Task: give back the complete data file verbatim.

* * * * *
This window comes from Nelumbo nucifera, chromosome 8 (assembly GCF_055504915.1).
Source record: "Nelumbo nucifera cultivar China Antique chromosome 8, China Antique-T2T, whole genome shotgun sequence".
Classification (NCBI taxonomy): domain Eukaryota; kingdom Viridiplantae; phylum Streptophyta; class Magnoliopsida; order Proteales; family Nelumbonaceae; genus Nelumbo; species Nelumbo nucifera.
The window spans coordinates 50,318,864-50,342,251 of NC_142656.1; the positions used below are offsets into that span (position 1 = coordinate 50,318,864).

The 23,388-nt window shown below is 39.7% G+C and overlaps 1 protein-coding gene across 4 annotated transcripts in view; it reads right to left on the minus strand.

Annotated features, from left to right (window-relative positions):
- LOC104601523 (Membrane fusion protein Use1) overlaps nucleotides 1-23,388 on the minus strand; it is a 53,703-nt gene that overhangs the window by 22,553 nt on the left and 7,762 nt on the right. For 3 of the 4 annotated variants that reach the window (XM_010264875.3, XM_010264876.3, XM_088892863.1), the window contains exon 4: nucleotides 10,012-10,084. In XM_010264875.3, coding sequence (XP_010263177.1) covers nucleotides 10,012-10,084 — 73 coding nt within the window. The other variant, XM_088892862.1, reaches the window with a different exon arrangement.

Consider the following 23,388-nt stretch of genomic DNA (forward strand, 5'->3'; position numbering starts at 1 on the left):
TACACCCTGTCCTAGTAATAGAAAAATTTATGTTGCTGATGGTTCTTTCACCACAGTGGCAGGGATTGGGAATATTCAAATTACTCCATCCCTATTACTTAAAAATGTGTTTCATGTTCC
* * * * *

This window comes from Nelumbo nucifera, chromosome 8 (assembly GCF_055504915.1).
Source record: "Nelumbo nucifera cultivar China Antique chromosome 8, China Antique-T2T, whole genome shotgun sequence".
Classification (NCBI taxonomy): domain Eukaryota; kingdom Viridiplantae; phylum Streptophyta; class Magnoliopsida; order Proteales; family Nelumbonaceae; genus Nelumbo; species Nelumbo nucifera.
The window spans coordinates 50,318,864-50,342,251 of NC_142656.1; the positions used below are offsets into that span (position 1 = coordinate 50,318,864).

The 23,388-nt window shown below is 39.7% G+C and overlaps 1 protein-coding gene across 4 annotated transcripts in view; it reads right to left on the minus strand.

Annotated features, from left to right (window-relative positions):
- LOC104601523 (Membrane fusion protein Use1) overlaps nucleotides 1-23,388 on the minus strand; it is a 53,703-nt gene that overhangs the window by 22,553 nt on the left and 7,762 nt on the right. For 3 of the 4 annotated variants that reach the window (XM_010264875.3, XM_010264876.3, XM_088892863.1), the window contains exon 4: nucleotides 10,012-10,084. In XM_010264875.3, coding sequence (XP_010263177.1) covers nucleotides 10,012-10,084 — 73 coding nt within the window. The other variant, XM_088892862.1, reaches the window with a different exon arrangement.

Consider the following 23,388-nt stretch of genomic DNA (forward strand, 5'->3'; position numbering starts at 1 on the left):
TACACCCTGTCCTAGTAATAGAAAAATTTATGTTGCTGATGGTTCTTTCACCACAGTGGCAGGGATTGGGAATATTCAAATTACTCCATCCCTATTACTTAAAAATGTGTTTCATGTTCC